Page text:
Saturday, April 5, 2014

What Drives Us: Making Sense of the Senseless

In 2010 I was attending my first PHA International Conference. I had been asked to sit on stage at a breakfast event, one speaker on a panel of "Next Generation of PHA Leaders", a request that left me rather surprised. At that time, I had no idea about the crazy ride I was embarking on with PHA, or the rolls I would find myself in, still to this day looking behind me thinking, "Don't you want someone else for this? It's just me here..."

Anyway, I was there because of my activity with Generation Hope. The young adult group I helped co-found. Others were there for their fundraising, advocacy, and awareness work. Near me sat a beautiful young lady named Lauren Johnson, just 17 years old.  She was a fundraiser and worked to get her story in the media. She was articulate. She was effective in her efforts. She was full of life.

She died yesterday.

Still in college. Unexpectedly. The best I can gather, after a very rapid decline nobody could see coming. I hadn't spoken to her since that day in 2010, but that doesn't really matter. Because when this happens, it is always personal. Always.

I saw the news pop up on my Facebook newsfeed. The way I most often get word of a passing (totally bizarre). I just stared at her face. Numb.

Yes, this time it is just numb. I feel like I should feel something. And I can't, really. Because if I feel anything through the ones like this - the ones where PH just suddenly strikes and takes someone who seems fine, it opens up a shit storm I don't know how to face. It starts with the knowledge this will happen again and again, and it ends knowing that it could just as easily been me.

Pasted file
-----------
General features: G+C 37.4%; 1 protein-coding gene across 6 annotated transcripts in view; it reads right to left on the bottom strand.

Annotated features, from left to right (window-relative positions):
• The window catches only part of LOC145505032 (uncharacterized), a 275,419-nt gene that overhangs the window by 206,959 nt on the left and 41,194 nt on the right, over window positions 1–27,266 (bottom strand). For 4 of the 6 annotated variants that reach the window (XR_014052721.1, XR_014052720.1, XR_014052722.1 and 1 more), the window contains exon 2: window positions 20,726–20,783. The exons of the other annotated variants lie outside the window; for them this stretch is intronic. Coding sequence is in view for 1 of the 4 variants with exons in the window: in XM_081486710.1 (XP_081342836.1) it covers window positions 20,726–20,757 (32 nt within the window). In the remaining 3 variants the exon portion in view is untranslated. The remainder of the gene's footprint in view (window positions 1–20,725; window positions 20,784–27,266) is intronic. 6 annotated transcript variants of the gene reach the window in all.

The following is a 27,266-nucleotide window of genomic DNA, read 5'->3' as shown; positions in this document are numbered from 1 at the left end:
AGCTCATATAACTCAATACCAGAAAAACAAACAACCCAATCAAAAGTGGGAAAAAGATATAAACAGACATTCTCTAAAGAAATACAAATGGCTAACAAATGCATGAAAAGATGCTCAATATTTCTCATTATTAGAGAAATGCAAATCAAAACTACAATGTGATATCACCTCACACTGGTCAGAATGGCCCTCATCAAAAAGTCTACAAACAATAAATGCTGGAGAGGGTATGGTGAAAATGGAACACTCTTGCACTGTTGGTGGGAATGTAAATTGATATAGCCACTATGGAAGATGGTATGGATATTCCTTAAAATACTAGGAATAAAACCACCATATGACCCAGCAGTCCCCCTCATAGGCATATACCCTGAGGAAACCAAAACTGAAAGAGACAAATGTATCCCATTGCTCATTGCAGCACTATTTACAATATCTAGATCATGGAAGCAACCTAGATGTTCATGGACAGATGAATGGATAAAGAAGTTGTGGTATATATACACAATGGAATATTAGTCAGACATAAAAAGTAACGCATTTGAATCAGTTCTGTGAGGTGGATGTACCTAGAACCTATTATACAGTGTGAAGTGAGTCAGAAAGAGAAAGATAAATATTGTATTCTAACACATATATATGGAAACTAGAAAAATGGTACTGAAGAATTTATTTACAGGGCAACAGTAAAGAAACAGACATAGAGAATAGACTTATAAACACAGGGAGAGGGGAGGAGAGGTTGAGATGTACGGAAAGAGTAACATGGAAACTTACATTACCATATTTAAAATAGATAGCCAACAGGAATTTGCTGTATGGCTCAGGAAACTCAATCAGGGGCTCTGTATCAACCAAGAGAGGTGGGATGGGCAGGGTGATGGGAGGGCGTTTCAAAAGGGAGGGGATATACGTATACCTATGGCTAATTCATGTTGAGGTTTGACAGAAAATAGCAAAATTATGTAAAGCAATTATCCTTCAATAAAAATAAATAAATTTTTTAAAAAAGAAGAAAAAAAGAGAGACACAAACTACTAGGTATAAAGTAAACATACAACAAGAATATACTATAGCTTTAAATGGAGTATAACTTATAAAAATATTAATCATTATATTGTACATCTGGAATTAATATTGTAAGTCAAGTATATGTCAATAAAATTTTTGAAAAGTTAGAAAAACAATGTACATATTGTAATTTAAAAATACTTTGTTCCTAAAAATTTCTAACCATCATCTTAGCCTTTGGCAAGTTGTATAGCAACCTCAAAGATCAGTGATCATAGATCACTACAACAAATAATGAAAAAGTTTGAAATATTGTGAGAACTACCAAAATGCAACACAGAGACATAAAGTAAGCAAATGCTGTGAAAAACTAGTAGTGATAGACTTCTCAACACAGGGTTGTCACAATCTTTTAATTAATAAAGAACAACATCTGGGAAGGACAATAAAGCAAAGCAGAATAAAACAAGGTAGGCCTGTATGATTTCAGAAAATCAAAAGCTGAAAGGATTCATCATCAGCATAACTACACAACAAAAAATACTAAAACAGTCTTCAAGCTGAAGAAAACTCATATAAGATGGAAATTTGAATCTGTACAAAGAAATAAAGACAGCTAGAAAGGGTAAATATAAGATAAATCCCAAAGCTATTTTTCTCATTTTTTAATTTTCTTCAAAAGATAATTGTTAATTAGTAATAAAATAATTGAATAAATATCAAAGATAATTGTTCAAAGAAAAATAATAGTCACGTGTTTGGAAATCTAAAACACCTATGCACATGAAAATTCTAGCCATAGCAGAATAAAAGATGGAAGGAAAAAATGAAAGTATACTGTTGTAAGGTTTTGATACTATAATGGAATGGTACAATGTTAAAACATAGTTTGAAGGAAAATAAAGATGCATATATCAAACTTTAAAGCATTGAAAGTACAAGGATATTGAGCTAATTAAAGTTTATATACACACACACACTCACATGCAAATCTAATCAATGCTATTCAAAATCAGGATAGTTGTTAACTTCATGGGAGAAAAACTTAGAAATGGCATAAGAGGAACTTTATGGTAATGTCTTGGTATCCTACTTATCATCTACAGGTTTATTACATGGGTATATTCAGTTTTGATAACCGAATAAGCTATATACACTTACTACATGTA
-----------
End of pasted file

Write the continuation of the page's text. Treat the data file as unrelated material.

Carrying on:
So many times, people say to me, "You do so much!"  

My answer: She died from the disease we share. Every month it seems, I watch this happen. So, it isn't enough. Ever.

All I can say is that until I no longer have to feel (or try not to feel) the impact of person after person passing away from my disease, then my fight will never be enough.

Together though... if everyone kicks in more than they are able. Maybe these stories will no longer haunt my days.

In Lauren's own words, "It is hard, because we don't have... something everybody knows, like breast cancer, or diabetes, or tons of different diseases...we have something that nobody really knows, and we're the only ones that can fight for it... We're our own advocates."

This is the link to our video:

Our section starts about 11 minutes in.

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